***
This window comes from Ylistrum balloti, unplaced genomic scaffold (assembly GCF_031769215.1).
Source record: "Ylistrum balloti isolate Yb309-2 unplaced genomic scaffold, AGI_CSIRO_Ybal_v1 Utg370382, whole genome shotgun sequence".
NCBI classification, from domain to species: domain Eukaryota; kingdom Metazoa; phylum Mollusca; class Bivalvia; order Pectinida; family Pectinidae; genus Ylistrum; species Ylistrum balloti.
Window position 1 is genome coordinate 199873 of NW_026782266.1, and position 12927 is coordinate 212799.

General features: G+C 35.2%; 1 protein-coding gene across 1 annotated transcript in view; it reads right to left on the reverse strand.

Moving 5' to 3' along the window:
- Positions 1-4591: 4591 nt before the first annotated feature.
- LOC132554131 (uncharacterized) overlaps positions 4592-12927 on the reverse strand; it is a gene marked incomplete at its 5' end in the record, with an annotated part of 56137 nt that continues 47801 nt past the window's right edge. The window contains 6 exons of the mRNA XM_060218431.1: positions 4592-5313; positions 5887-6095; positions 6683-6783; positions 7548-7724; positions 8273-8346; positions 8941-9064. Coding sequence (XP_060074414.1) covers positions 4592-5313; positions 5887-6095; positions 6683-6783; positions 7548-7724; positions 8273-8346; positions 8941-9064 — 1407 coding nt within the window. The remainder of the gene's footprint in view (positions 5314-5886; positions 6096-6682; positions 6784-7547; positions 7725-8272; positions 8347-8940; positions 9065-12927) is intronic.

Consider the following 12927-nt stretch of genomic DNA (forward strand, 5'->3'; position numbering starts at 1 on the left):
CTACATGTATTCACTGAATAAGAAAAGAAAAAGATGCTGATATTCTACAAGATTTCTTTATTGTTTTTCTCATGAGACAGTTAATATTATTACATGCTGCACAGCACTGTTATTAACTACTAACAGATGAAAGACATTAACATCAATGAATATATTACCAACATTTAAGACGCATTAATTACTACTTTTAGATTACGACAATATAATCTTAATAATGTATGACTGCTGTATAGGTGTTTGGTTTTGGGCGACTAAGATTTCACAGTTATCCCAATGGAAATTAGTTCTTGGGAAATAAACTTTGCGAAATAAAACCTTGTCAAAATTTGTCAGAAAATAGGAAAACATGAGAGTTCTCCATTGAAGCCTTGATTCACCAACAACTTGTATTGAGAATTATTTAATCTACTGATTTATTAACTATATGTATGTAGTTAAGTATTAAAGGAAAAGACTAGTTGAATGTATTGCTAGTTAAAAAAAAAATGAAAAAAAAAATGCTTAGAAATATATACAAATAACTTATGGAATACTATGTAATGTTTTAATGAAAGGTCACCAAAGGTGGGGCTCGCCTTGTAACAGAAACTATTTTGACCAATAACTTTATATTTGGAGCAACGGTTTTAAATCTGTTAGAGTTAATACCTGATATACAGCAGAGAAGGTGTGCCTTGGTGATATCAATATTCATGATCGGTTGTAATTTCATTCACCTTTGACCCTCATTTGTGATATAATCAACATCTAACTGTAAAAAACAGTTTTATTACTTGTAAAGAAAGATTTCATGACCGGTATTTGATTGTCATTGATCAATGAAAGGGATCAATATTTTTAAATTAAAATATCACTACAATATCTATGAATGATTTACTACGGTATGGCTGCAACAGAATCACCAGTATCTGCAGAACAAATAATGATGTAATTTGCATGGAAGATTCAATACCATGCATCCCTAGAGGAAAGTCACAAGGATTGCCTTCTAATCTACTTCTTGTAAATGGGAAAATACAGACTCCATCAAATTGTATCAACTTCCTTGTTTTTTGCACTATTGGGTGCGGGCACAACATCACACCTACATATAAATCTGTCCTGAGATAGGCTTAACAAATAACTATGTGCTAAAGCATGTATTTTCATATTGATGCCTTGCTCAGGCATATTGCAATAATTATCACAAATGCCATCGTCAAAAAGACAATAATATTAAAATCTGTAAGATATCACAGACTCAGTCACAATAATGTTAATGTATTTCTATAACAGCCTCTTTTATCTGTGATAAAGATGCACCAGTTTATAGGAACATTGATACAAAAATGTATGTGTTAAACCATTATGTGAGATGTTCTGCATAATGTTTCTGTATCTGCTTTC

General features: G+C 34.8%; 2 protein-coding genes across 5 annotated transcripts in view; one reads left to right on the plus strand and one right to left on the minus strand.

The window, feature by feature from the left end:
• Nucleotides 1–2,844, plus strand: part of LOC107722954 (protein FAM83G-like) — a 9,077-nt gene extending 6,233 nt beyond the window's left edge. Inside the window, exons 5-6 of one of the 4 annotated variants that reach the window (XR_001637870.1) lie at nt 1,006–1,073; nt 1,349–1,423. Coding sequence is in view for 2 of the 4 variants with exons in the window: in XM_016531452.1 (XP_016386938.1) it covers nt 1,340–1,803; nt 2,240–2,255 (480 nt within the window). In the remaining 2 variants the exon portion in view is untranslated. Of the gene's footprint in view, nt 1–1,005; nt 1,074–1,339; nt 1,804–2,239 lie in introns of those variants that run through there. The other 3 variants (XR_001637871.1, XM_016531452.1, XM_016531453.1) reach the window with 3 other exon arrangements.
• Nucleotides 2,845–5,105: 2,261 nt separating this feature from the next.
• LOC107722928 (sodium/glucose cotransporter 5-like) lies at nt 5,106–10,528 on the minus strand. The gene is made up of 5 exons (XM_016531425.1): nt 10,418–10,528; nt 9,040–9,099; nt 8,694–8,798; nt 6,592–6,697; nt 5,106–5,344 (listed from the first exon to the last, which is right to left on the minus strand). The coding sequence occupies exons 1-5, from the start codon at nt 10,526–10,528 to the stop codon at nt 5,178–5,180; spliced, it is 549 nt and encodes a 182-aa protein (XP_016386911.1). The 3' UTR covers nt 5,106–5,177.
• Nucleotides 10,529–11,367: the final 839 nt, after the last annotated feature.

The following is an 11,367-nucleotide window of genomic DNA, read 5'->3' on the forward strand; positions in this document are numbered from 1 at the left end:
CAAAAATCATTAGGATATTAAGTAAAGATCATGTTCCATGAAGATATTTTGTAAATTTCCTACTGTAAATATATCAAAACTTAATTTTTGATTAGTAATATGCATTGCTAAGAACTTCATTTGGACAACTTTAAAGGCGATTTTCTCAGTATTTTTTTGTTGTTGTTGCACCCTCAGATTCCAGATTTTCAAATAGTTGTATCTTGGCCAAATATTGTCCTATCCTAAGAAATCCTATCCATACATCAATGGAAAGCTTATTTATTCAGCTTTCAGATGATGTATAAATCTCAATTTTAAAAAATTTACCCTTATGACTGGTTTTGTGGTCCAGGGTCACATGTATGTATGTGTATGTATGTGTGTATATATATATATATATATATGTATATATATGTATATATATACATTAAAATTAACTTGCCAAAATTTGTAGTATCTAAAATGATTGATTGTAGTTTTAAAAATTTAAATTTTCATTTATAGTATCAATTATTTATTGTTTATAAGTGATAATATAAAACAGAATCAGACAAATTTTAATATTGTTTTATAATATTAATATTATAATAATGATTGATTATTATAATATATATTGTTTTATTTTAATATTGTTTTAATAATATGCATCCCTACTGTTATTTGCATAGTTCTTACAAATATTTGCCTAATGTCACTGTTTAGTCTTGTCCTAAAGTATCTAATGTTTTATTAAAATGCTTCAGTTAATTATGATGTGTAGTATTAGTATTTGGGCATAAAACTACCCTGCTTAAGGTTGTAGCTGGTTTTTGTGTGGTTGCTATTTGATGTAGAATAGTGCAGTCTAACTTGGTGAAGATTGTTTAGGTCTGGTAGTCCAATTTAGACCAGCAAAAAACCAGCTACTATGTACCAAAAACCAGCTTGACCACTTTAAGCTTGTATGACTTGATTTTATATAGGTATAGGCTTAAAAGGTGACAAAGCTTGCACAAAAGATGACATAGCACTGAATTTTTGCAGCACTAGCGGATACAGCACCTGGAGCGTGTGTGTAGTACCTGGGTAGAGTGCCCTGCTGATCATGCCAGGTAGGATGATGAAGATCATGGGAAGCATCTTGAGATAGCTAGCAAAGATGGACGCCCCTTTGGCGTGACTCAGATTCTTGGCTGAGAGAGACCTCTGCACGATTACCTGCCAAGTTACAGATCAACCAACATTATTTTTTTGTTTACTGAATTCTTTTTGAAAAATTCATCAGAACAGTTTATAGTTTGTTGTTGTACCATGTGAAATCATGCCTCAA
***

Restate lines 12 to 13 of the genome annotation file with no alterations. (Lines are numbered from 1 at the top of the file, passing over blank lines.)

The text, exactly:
The window, feature by feature from the left end:
• Nucleotides 1–2,844, plus strand: part of LOC107722954 (protein FAM83G-like) — a 9,077-nt gene extending 6,233 nt beyond the window's left edge. Inside the window, exons 5-6 of one of the 4 annotated variants that reach the window (XR_001637870.1) lie at nt 1,006–1,073; nt 1,349–1,423. Coding sequence is in view for 2 of the 4 variants with exons in the window: in XM_016531452.1 (XP_016386938.1) it covers nt 1,340–1,803; nt 2,240–2,255 (480 nt within the window). In the remaining 2 variants the exon portion in view is untranslated. Of the gene's footprint in view, nt 1–1,005; nt 1,074–1,339; nt 1,804–2,239 lie in introns of those variants that run through there. The other 3 variants (XR_001637871.1, XM_016531452.1, XM_016531453.1) reach the window with 3 other exon arrangements.